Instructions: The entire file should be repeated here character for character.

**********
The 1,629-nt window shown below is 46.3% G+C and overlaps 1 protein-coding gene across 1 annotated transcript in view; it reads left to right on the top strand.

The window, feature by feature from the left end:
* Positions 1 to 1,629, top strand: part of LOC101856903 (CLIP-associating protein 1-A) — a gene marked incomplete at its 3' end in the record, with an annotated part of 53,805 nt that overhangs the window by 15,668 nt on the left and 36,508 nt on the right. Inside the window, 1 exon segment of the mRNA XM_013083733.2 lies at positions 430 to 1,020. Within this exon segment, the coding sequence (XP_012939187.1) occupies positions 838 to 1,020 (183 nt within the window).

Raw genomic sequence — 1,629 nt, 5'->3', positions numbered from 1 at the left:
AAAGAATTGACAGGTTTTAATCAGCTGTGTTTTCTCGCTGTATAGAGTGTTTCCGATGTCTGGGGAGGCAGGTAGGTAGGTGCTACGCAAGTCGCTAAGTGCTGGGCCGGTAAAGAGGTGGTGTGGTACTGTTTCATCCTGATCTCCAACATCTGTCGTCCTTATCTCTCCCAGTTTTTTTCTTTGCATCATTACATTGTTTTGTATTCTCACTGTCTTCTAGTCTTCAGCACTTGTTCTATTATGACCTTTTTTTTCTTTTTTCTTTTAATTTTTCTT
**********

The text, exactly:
The 1,629-nt window shown below is 46.3% G+C and overlaps 1 protein-coding gene across 1 annotated transcript in view; it reads left to right on the top strand.

The window, feature by feature from the left end:
* Positions 1 to 1,629, top strand: part of LOC101856903 (CLIP-associating protein 1-A) — a gene marked incomplete at its 3' end in the record, with an annotated part of 53,805 nt that overhangs the window by 15,668 nt on the left and 36,508 nt on the right. Inside the window, 1 exon segment of the mRNA XM_013083733.2 lies at positions 430 to 1,020. Within this exon segment, the coding sequence (XP_012939187.1) occupies positions 838 to 1,020 (183 nt within the window).

Raw genomic sequence — 1,629 nt, 5'->3', positions numbered from 1 at the left:
AAAGAATTGACAGGTTTTAATCAGCTGTGTTTTCTCGCTGTATAGAGTGTTTCCGATGTCTGGGGAGGCAGGTAGGTAGGTGCTACGCAAGTCGCTAAGTGCTGGGCCGGTAAAGAGGTGGTGTGGTACTGTTTCATCCTGATCTCCAACATCTGTCGTCCTTATCTCTCCCAGTTTTTTTCTTTGCATCATTACATTGTTTTGTATTCTCACTGTCTTCTAGTCTTCAGCACTTGTTCTATTATGACCTTTTTTTTCTTTTTTCTTTTAATTTTTCTT